As Nokia’s CEO Stephen Elop has his memo leaked that speaks of Nokia standing on a ‘burning platform’, everyone is speculating on what this will mean for Nokia.
None more so than our own forum, which has been following the plight of Nokia, Symbian and MeeGo for some time.
Finishing his memo with: “Why did we fall behind when the world around us evolved? This is what I have been trying to understand” highlights the fact that finding a solution isn’t going to be as simple as opting to ditch MeeGo (although there are rumours circulating that this is exactly what is going to happen), moving Nokia’s offices away from Finland, firing all of the management or cosying up with Microsoft or Google.
It requires fundamental changes on how Nokia operates and keeps ahead of the competition from now on. After all, Nokia had a huge head start over the competition when it launched its first Symbian smartphone over ten years ago. Nokia even launched its first tablet in 2006, which had the potential to be as big as the iPad.
With its expertise in the world of imaging and multimedia (albeit with strong competition from Sony Ericsson), Nokia should have been able to keep ahead of the competition with relative ease. We all remember iconic handsets from Nokia over the years, but if you ask most people now what their last favourite Nokia was, we bet it would be the N95 (or perhaps the N95 8GB). What has there been since then, besides the N8 that everyone would love to buy, if it had been running Android instead of Symbian^3.
And while we don’t think Stephen will have time to read this or listen to the views of a bunch of ‘crazy forum geeks’, our forum has a number of informed opinions from people who are involved with Nokia in some way (and not simply people who own a Nokia phone). Many of them, including myself, have become disillusioned and want to see things change.
Stephen Elop has a large mountain to climb, but he does have many good employees working beneath him who are probably just as keen for change as everyone else.
It was September 2009 when Nokia first owned up to having had a bad year, and promised things would change. Much the same was said in 2010. Let’s hope 2011 is the year when things really do change.
And, for now, here are some of the comments from our forum:
Nokia needs a firm kick up the arse and a clearing of the dead wood, hopefully this is the intent of the memo.
Much of Maemo/MeeGo development and management moved to San Francisco last year, so an increased focus on the San Francisco campus would make sense as it’s where it’s high-margin platform will be coming from.
MeeGo are still busily planning their future roadmap and discussing announcements they will be making at WMC, so it doesn’t sound like it’s about to be killed off – if it is, it’s going to come as a surprise to them.
There is also Alien Dalvik that is built on Qt, written by former Nokia and Trolltech (Qt) employees, and due to be presented at WMC which as I predicted would give Nokia access to the Android eco-system without committing fully to Android.
Abig part of Nokia’s problem is that the operators are/were their customers, not the end user, whereas with Apple the end user has always been their customer and the operators now bend over backwards to sell their product (not criticising Apple here, fair play to them). To a lesser degree this is also true with Android.
Nokia need to stop pandering to the operators and give the customers what they want.
Shock: Nokia forgot what it was like to have competition from around 2004 onwards, especially on software side, there were many issues but for me the main issues were, firmware was released that had major bugs in the initial (or even 2 or 3 after it) releases! This is almost unforgivable for me, did they not have a QA team? most people could find bugs within 2 or 3 days, that was just not something that Nokia itself would have let happen in the days of the 2110 or the 8110!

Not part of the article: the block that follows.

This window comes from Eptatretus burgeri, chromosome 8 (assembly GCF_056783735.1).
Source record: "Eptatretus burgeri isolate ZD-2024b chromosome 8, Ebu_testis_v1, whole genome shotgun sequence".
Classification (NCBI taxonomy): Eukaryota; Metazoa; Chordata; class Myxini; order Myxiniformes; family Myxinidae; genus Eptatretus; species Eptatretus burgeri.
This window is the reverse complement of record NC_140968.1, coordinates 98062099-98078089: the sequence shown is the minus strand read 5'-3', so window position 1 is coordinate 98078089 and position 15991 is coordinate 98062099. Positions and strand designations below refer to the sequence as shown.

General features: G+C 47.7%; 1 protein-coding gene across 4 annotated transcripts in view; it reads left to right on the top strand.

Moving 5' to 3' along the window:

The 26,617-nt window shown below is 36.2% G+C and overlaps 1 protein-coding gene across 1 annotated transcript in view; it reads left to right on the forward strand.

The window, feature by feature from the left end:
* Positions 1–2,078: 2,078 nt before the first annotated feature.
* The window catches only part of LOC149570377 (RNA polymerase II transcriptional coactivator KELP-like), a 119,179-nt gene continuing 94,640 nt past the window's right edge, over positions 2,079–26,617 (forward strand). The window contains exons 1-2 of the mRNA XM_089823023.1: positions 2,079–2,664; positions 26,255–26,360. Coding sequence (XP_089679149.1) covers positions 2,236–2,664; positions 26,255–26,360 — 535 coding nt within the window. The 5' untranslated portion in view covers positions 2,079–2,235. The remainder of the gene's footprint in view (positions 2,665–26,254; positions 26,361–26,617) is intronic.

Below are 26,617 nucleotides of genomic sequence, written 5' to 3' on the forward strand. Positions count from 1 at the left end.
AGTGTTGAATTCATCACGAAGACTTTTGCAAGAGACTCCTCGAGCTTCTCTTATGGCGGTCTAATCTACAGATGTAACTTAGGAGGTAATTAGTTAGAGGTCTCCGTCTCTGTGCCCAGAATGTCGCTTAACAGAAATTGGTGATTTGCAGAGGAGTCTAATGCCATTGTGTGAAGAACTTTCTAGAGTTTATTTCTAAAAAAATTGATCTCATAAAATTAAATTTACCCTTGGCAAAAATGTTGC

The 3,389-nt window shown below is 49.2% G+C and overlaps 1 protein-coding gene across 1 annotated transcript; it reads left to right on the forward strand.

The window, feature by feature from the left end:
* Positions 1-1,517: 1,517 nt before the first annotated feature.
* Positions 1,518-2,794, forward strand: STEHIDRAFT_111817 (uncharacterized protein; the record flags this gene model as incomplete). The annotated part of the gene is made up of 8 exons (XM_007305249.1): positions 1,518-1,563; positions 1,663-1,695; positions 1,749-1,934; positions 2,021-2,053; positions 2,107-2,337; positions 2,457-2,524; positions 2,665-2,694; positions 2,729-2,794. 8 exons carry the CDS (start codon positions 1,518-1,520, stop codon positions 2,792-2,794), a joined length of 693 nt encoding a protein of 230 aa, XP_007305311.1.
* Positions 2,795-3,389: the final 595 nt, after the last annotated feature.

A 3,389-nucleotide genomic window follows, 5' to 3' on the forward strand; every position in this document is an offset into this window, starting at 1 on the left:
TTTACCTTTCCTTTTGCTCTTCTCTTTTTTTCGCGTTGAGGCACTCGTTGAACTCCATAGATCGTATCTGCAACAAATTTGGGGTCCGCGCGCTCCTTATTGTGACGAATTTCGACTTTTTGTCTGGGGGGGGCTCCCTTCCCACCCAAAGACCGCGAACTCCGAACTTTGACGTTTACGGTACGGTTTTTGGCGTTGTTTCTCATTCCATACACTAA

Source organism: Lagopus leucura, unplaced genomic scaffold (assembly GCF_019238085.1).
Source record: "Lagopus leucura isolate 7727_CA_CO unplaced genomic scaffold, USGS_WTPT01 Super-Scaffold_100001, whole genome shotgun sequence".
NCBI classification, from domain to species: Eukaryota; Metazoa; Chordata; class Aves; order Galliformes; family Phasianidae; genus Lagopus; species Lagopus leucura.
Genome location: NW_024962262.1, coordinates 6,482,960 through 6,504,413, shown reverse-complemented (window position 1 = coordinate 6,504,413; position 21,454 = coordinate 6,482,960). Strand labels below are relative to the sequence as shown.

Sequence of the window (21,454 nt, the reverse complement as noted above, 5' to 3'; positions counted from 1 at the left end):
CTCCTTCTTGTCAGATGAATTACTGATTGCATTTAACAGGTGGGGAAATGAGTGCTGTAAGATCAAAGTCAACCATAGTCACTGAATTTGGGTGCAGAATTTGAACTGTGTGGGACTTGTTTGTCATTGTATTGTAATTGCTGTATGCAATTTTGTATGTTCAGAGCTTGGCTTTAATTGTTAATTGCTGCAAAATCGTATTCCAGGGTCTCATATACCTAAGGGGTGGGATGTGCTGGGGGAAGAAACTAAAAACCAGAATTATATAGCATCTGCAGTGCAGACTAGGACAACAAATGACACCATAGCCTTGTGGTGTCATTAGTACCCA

McPhee!: I look forward to seeing what Nokia announce. I can see WP7 potentially being a second platform. It works out of the box with minimal effort from the hardware manufacturer, Microsoft are handling everything from support to marketing. As such it’s the perfect short-term stop-gap for Nokia. They can churn out WP7 handsets and Symbian handsets while building on Symbian/Meego. When they’ve got a strong enough platform of their own they can look at dropping WP7. I also think Microsoft would give them quite favourable terms, both because of Elop’s connections and because Nokia producing handsets for WP7 would be an unbelievable coup for the platform.
mcgrad: The Osborne Effect has a hold on Nokia like no other phone manufacturer. Can Nokia announce a phone, and release it to market without it being plagued with delays?
Jimbo: MeeGo is already being promoted here on TV in Finland, even without a product. It’s unlikely that it will be dropped IMO.
The comments about moving into WP7 in select markets seem pretty solid IMO. It would give Nokia some short-term breathing space while they sort out their OS and ecosystem strategy for 2012/13, without losing one of their key USPs – decent hardware (if anything, they can strengthen this USP in this area) – and (re)building their profile at the same time.
It’s easy to imagine a product like the E7 running WP7 doing well in the market.
You can join in the discussion or simply follow it as it continues ahead of Stephen’s speech on Friday February 11th – when we might actually get a definitive answer to what is going to happen.
The leaked memo was published earlier today and makes it quite clear that the new boss isn’t pulling his punches.
There is a pertinent story about a man who was working on an oil platform in the North Sea. He woke up one night from a loud explosion, which suddenly set his entire oil platform on fire. In mere moments, he was surrounded by flames. Through the smoke and heat, he barely made his way out of the chaos to the platform’s edge. When he looked down over the edge, all he could see were the dark, cold, foreboding Atlantic waters.
As the fire approached him, the man had mere seconds to react. He could stand on the platform, and inevitably be consumed by the burning flames. Or, he could plunge 30 meters in to the freezing waters. The man was standing upon a “burning platform,” and he needed to make a choice.